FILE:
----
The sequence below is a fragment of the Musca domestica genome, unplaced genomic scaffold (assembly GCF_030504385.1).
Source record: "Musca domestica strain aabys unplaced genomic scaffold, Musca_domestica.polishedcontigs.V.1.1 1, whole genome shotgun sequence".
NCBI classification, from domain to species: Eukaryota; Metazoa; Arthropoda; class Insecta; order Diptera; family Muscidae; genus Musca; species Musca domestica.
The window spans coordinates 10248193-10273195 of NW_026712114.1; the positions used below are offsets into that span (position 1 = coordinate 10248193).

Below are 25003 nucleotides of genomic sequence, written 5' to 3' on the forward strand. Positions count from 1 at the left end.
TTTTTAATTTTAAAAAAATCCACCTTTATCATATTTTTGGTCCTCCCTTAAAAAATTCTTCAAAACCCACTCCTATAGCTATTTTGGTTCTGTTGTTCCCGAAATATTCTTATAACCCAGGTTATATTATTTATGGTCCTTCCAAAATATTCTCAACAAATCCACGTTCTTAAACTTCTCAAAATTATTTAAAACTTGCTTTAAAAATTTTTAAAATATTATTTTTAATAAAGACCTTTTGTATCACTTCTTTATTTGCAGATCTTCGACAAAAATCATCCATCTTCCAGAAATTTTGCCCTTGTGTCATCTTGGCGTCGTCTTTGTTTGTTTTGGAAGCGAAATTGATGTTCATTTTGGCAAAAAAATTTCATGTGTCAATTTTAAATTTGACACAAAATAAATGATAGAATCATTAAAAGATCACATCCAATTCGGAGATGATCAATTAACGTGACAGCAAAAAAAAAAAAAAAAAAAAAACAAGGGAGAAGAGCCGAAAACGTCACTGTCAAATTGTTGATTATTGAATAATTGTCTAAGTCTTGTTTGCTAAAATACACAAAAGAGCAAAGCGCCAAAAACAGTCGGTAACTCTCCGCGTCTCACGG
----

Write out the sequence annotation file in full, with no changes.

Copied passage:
The sequence below is a fragment of the Musca domestica genome, unplaced genomic scaffold (assembly GCF_030504385.1).
Source record: "Musca domestica strain aabys unplaced genomic scaffold, Musca_domestica.polishedcontigs.V.1.1 1, whole genome shotgun sequence".
NCBI classification, from domain to species: Eukaryota; Metazoa; Arthropoda; class Insecta; order Diptera; family Muscidae; genus Musca; species Musca domestica.
The window spans coordinates 10248193-10273195 of NW_026712114.1; the positions used below are offsets into that span (position 1 = coordinate 10248193).

Below are 25003 nucleotides of genomic sequence, written 5' to 3' on the forward strand. Positions count from 1 at the left end.
TTTTTAATTTTAAAAAAATCCACCTTTATCATATTTTTGGTCCTCCCTTAAAAAATTCTTCAAAACCCACTCCTATAGCTATTTTGGTTCTGTTGTTCCCGAAATATTCTTATAACCCAGGTTATATTATTTATGGTCCTTCCAAAATATTCTCAACAAATCCACGTTCTTAAACTTCTCAAAATTATTTAAAACTTGCTTTAAAAATTTTTAAAATATTATTTTTAATAAAGACCTTTTGTATCACTTCTTTATTTGCAGATCTTCGACAAAAATCATCCATCTTCCAGAAATTTTGCCCTTGTGTCATCTTGGCGTCGTCTTTGTTTGTTTTGGAAGCGAAATTGATGTTCATTTTGGCAAAAAAATTTCATGTGTCAATTTTAAATTTGACACAAAATAAATGATAGAATCATTAAAAGATCACATCCAATTCGGAGATGATCAATTAACGTGACAGCAAAAAAAAAAAAAAAAAAAAAACAAGGGAGAAGAGCCGAAAACGTCACTGTCAAATTGTTGATTATTGAATAATTGTCTAAGTCTTGTTTGCTAAAATACACAAAAGAGCAAAGCGCCAAAAACAGTCGGTAACTCTCCGCGTCTCACGG